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Steelers Offense Sunday Produced Stats Not Seen By Team In 3 Years

Sometimes there’s just nothing quite like a complete offensive performance. Sunday’s victory over the Cincinnati Bengals may have been the closest the Pittsburgh Steelers have come to achieving that so far this season, even if they did stall twice in the red zone—even once on the one-yard line.

But they got contributions from almost everybody. The only players ordinarily eligible to touch the football who did not were James Washington, Justin Hunter, and Jaylen Samuels. Even Xavier Grimble had two catches.

And they also got production where it mattered most, from their top players. Quarterback Ben Roethlisberger threw for over 100 yards. Both wide receivers Antonio Brown and JuJu Smith-Schuster recorded over 100 yards receiving. Running back James Conner rushed for over 100 yards. They also got three touchdowns out of that group.

It was the first time in nearly three years that the team had two 100-yard receivers, a 100-yard rusher, and a 300-yard passer all in the same game. The last time that it happened was in December of 2015 in a dominant performance against the Indianapolis Colts.

In that game, Roethlisberger completed 24 of 39 passes for 364 yards, throwing four touchdowns spread out between Brown, Martavis Bryant, and Markus Wheaton. Both Brown and Bryant surpassed the 100-yard mark, while running back DeAngelo Williams picked up 134 yards on the ground on 26 carries.

It’s not exactly impossible to get two 100-yard receivers in the same game. It has already happened twice this year, in fact, though in each case—the last four cases—one of the two was not a wide receiver.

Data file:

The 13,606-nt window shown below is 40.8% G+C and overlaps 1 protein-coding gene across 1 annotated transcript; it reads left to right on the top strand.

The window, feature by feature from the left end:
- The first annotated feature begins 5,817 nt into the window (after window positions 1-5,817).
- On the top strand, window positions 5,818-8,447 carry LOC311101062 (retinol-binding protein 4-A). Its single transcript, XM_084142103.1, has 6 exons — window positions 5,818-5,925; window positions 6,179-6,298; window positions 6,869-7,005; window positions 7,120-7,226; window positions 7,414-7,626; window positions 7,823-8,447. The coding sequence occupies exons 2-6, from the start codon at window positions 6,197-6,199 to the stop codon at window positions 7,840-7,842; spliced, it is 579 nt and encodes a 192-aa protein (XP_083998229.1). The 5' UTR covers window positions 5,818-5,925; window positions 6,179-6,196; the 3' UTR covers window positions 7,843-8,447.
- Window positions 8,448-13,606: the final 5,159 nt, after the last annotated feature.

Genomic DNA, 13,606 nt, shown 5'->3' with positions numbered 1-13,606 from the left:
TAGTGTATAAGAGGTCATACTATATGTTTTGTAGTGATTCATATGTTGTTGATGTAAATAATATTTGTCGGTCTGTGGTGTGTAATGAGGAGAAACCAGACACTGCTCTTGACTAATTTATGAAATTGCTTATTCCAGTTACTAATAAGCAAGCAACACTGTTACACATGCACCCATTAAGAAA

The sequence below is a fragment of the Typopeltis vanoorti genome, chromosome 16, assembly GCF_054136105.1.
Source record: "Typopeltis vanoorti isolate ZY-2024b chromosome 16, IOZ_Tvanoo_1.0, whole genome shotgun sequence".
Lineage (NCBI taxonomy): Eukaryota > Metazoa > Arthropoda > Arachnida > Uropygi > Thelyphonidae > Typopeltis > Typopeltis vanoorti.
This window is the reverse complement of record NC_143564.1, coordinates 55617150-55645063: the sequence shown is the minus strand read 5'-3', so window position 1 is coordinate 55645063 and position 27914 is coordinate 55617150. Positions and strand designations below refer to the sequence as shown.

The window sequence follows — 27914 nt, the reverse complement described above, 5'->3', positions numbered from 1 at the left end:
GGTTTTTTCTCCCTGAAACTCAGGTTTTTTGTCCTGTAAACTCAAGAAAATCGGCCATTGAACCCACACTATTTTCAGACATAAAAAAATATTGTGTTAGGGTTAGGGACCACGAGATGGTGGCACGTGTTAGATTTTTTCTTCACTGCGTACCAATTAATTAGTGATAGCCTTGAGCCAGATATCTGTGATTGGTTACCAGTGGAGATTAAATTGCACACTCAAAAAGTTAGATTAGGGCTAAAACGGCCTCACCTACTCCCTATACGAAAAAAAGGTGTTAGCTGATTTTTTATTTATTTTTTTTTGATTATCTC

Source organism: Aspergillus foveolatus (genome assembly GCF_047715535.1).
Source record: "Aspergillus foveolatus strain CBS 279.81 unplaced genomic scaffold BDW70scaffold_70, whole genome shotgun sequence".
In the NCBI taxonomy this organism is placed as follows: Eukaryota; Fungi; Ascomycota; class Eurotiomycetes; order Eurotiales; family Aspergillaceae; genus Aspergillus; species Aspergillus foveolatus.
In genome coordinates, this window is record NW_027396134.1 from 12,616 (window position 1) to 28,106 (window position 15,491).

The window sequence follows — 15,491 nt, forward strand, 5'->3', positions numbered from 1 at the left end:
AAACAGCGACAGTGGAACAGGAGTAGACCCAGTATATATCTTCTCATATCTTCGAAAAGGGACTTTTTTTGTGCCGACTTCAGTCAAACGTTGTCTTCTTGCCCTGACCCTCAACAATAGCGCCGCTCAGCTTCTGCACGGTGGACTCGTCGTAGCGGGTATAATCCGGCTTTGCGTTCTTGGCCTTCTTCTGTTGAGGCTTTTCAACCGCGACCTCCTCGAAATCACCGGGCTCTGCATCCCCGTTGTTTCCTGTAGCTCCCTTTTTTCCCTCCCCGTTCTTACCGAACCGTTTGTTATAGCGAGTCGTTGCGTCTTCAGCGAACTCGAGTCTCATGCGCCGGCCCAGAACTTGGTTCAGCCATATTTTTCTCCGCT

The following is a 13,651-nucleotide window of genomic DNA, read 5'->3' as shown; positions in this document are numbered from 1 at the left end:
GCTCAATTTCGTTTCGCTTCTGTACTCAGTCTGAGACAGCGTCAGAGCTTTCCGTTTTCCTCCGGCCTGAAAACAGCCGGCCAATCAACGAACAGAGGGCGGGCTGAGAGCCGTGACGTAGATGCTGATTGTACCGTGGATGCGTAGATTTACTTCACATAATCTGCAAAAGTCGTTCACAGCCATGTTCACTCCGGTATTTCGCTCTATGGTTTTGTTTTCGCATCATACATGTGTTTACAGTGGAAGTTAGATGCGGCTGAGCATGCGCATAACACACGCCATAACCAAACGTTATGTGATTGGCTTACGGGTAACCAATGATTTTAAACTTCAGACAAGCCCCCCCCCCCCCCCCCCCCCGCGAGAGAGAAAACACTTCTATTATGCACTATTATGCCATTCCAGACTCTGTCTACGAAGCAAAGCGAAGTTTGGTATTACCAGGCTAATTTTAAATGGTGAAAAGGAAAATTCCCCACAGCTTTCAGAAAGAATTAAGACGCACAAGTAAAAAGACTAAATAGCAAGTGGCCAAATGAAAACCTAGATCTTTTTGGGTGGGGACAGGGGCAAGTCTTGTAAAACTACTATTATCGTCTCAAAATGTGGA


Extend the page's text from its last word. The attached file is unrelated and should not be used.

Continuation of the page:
Smith-Schuster gained over 100 yards in each of the first three games of this season. In Week Two, tight end Jesse James also had 138 yards. In Week Three, it was Vance McDonald, yet another tight end, chipping in 112 yards. McDonald and Brown both went over 100 receiving yards in the playoff loss last season. In December against the Bengals, Brown and Bell both went over 100 yards.

As I said, it’s not that hard to make that happen. But to do that and rush the ball frequently and effectively is another matter. That is the indication of a complete offensive performance, and it’s not something that happens that often.

In the Steelers’ case, it hadn’t happened for nearly three years. But they pulled it out at the last minute—literally, as that is what it took for both Brown and Smith-Schuster to top 100 yards, spanning over 50 combined in the final handful of seconds—by necessity to secure a crucial divisional win.

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